Enterohaemorrhagic Escherichia coli colonisation of the human colonic epithelium and the innate immune response to infection

Lewis, Steven (2015) Enterohaemorrhagic Escherichia coli colonisation of the human colonic epithelium and the innate immune response to infection. Doctoral thesis, University of East Anglia.

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Enterohaemorrhagic Escherichia coli (EHEC) are of great public health importance, causing diarrhoea, haemorrhagic colitis and haemolytic uraemic syndrome. A wealth of evidence from cell line and animal studies has linked colonic pathogenesis with EHEC induction of mucosal attaching/effacing (A/E) lesions, which are characterised by intimate bacterial attachment to intestinal epithelial cells (IECs), microvillous effacement and actin polymerisation. However, the clinical relevance of A/E lesions has been called into question by the fact that adherent bacteria have not been located on colonic biopsies taken from EHEC-infected patients. In addition, in vitro organ culture (IVOC) of human intestinal biopsies with EHEC has not yielded signs of bacterial colonisation or A/E lesion formation. In this study, we have re-evaluated the colonic IVOC model and demonstrated for the first time that EHEC colonise the colonic epithelium ex vivo and induce A/E lesion formation. High levels of oxygen, as used in previous IVOC studies, were found to inhibit EHEC-IEC interactions. Adherence was dependent on expression of the bacterial adhesin intimin and the type III secretion system (T3SS). In contrast, EHEC adherence to the widely-used T84 colonic carcinoma cell line was associated with microvillous effacement but not actin polymerisation, and was not dependent on intimin or the T3SS, highlighting the importance of using physiologically relevant intestinal models when conducting EHEC research.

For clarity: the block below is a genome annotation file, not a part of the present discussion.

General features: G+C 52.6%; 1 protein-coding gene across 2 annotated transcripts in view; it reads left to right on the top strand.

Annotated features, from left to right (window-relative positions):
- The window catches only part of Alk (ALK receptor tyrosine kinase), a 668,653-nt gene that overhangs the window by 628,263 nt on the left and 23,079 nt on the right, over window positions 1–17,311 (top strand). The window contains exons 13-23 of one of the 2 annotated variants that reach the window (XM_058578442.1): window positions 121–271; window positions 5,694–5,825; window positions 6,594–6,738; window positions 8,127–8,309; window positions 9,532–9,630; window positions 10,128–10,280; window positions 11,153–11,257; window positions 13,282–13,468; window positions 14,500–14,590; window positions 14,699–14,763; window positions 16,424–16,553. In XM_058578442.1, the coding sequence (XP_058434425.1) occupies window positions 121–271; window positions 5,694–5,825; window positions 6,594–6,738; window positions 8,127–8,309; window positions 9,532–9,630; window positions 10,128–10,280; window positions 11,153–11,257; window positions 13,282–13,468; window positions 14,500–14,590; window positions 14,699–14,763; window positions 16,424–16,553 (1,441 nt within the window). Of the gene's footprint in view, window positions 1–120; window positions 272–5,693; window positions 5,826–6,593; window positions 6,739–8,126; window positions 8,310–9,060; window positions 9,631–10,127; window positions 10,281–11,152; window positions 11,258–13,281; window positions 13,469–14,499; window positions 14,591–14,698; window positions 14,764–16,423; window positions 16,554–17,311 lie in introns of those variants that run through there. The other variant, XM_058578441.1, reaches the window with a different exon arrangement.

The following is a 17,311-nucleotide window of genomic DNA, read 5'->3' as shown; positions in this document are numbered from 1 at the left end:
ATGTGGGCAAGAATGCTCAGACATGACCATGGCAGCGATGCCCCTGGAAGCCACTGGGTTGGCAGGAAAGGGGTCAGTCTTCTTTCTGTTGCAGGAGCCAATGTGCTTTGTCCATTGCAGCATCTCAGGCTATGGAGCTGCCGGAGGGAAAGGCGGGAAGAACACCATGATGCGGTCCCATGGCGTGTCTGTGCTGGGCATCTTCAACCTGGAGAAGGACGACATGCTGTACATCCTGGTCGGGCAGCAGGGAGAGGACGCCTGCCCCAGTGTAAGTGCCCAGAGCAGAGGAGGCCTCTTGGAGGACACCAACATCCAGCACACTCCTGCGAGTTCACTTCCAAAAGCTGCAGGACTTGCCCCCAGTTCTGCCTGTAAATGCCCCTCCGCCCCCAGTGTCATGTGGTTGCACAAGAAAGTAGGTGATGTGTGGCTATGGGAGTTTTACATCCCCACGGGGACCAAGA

EHEC pathogenesis has also been linked to induction of an inflammatory response in the colonic mucosa, characterised by recruitment of neutrophils to the epithelium. This process has been associated with expression of the neutrophil chemokine interleukin-8 (IL-8) by cultured IECs following exposure to EHEC flagellin. However, other aspects of the innate immune system, such as expression of antimicrobial peptides (AMPs), have been neglected. We have demonstrated that EHEC induces expression of the AMP human β-defensin-2 (hBD2) and IL-8 in human colonic IECs both in vitro and ex vivo. Induction was dependent on exposure of IECs to flagellin, and was mediated by mitogen activated protein kinase (MAPK) signalling. Furthermore, we present evidence that IL-8 is secreted apically in polarised T84 cells following apical stimulation, suggesting that this cytokine may be secreted into the lumen during infection. Put together, this PhD project has shed new
light on EHEC-IEC interactions and has re-established the IVOC model as an important tool for future EHEC research.

Item Type: Thesis (Doctoral)
Faculty \ School: Faculty of Medicine and Health Sciences > Norwich Medical School
Depositing User: Users 7376 not found.
Date Deposited: 18 Nov 2016 11:26
Last Modified: 18 Nov 2016 11:26
URI: https://ueaeprints.uea.ac.uk/id/eprint/61412


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